There are two ways you can reliably takeoff a B-17 without crashing. The most common advice in best-selling business books is to hire the best and the smartest pilots in the world and trust them to know how all of the switches need to be set.
Only hire A-player pilots and everything will be fine.
The problem is, there is a war on. And we have pilot shortages. Either half the planes go empty, or some of our pilots will not be A-players. The pundits say:
Focus on getting the right people on the bus.
It is worth waiting for the right person who can really do the job.
These are considered “state-of-the-art” business insights and the secrets for going from good to great.
This advice is not helpful, it is paralyzing. It leaves managers in a state of fear, saying things like, “I need to wait to get the right person—someone I trust.” It is paralyzing because deep down they know they do not really know how to “get the right person.” They usually do not even understand what the person they are hiring does.
How do you possibly hire the right Chief Marketing Officer if your degree and your career is in finance? If you are like most CEOs, you check a few references, ask a few trick questions, listen to your gut intuition, guess, and hope for the best.
At the start of this series we said there are two ways you can reliably takeoff a B-17 without crashing. The first is to hire the best and the smartest pilots in the world and trust them to know where all of the switches need to be.
The second way is our fundamental thesis. Build great ceremonies that make it possible for almost anyone with the basic skills and talents to successfully fly your plane.
We believe the second way is by far the better choice. Indeed, for most businesses, option A isn’t even available. Ceremony is the only choice. What we cannot figure out is why nobody is talking about it. At their best, most business process books write only about creating repeatable procedures. This taps into only a small percent of the power of ceremony. And the way most organizations treat repeatable procedures it is almost impossible to get them to adapt and evolve.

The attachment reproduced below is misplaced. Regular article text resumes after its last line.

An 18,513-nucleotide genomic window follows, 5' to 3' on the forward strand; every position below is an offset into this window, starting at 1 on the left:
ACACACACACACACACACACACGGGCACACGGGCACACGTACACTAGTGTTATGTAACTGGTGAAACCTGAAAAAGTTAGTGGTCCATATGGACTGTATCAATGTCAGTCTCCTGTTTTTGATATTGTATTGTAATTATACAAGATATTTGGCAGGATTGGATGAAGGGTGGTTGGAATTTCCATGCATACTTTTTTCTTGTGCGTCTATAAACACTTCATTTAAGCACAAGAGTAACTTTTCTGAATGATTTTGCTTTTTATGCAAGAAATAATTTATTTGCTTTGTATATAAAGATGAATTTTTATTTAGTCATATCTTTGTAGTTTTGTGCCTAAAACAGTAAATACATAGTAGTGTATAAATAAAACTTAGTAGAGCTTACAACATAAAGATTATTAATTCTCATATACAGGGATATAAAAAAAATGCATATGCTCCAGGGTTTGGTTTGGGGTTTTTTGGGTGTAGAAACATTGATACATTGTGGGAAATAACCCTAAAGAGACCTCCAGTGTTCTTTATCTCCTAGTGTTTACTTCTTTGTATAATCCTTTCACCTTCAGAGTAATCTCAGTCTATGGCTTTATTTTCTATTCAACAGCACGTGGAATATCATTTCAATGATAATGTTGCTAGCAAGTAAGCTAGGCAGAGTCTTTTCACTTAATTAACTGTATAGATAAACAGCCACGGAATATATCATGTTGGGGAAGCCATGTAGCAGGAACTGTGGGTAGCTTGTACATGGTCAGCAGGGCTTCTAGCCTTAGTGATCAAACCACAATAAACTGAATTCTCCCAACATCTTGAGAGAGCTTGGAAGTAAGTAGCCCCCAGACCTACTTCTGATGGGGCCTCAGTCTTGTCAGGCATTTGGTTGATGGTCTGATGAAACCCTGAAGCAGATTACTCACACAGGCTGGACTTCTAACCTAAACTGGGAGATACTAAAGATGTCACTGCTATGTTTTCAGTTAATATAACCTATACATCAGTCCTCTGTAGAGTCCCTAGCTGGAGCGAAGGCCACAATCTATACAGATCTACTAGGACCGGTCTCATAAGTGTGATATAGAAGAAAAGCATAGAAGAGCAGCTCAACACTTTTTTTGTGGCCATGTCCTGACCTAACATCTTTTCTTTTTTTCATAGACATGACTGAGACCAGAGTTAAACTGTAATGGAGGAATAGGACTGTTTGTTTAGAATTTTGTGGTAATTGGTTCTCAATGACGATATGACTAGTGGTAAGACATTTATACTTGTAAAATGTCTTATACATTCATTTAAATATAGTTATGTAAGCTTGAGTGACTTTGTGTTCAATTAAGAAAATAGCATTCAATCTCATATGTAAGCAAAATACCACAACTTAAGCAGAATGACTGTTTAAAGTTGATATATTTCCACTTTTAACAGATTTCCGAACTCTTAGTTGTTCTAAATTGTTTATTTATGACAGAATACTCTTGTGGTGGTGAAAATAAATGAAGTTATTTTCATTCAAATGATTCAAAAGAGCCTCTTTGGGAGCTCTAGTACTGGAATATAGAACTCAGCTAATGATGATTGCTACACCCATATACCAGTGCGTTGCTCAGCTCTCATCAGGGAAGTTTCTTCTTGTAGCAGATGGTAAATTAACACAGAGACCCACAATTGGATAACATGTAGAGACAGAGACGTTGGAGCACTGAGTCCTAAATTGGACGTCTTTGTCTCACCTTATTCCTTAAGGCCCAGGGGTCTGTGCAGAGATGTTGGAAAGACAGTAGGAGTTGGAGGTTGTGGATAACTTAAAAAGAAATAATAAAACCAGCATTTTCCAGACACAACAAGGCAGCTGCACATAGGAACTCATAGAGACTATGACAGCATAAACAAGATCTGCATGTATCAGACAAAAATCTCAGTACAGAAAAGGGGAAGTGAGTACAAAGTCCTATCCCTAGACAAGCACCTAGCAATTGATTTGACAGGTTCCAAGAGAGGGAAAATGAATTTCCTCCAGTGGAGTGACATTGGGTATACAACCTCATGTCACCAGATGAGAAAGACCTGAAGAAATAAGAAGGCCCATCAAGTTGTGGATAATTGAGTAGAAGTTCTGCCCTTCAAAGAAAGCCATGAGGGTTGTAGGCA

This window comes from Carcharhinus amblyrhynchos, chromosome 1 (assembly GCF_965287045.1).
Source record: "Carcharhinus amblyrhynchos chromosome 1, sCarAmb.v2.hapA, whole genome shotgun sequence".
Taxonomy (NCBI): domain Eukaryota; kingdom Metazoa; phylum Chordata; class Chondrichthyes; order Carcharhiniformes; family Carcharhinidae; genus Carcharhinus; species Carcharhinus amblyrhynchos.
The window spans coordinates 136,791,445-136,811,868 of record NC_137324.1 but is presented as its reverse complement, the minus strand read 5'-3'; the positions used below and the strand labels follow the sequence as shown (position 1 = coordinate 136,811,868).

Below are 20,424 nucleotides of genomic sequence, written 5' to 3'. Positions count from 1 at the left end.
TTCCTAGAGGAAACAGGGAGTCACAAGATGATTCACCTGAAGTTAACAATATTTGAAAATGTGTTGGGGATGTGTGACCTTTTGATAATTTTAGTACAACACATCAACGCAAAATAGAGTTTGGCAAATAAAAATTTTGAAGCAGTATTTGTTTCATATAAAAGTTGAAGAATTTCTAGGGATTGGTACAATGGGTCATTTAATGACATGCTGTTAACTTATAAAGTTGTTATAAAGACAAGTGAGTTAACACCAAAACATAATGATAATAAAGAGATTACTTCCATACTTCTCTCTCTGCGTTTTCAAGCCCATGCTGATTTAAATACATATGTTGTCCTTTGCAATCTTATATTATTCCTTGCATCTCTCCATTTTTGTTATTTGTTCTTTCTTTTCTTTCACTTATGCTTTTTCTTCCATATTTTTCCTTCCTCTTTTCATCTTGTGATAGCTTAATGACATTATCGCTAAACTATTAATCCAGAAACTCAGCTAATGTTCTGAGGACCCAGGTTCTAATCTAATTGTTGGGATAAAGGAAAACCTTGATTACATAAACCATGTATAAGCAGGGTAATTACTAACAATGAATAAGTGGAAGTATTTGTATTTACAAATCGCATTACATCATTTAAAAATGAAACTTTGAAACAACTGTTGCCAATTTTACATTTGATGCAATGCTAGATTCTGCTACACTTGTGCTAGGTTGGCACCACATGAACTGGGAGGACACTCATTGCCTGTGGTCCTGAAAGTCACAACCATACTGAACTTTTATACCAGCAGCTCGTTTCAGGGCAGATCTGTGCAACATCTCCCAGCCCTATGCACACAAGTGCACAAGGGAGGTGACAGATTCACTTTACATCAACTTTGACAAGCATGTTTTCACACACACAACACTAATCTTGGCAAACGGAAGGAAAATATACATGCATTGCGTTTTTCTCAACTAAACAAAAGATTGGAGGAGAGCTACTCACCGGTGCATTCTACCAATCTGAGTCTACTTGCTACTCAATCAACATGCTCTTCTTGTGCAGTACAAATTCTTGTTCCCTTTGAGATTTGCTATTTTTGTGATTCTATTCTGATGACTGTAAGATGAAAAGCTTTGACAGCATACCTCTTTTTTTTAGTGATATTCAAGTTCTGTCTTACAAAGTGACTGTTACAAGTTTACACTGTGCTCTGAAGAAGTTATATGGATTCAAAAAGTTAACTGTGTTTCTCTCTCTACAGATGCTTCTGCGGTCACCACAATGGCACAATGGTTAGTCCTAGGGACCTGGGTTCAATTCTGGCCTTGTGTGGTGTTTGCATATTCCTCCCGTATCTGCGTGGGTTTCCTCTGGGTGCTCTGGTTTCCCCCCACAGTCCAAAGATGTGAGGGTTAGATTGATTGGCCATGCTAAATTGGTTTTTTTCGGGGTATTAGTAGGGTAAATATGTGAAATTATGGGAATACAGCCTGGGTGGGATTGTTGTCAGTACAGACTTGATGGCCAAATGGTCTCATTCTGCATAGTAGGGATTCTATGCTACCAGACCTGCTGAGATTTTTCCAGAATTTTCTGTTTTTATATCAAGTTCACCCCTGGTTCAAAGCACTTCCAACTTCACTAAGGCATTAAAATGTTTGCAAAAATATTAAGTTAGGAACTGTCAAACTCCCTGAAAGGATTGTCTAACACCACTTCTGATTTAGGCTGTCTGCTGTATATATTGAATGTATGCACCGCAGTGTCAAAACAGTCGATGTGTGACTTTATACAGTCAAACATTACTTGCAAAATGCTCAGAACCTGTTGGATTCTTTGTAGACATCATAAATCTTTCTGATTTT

Once you build a ceremonial organization, everything changes.
You no longer focus on the impossible task of only hiring the right individuals. Instead, you focus on building ceremonies you can prove work. If you encounter a problem on your team you ask, “Are they running the ceremonies?” If they say “yes,” then you relax. You are no longer dependent on a special insight from a lone individual to save the day.
Hiring also becomes much simpler. Do they entrain well with the team? Can they participate in the work-ceremony effectively? If the answer to both is yes, you can hire with confidence.
Training and reaching a productive state is now a natural part of daily operations. New hires join an already working team executing already successful ceremonies. Working this way, new team members in challenging fields can become highly productive the very first hour of their very first day. Interns have been mistaken as senior staff because of how much they know about business operations. And having run businesses this way for 15 years, this is not a rare occurrence. This is how ceremony works every time.
The United States Army Air Corps discovered these benefits years ago. Once the flight ceremonies worked, they worked, with all sorts of different crews at all sorts of different skill levels. It became possible to train new crews and know they would be able to effectively complete their missions.
Get the ceremonies working and everything else falls into place.
In ceremony we trust.
The primary job of founders, executives, and managers now fundamentally shifts. Discover and deploy ceremony. Allow the ceremonies to evolve. Watch your organization learn to run without you.
It is the only way to fly.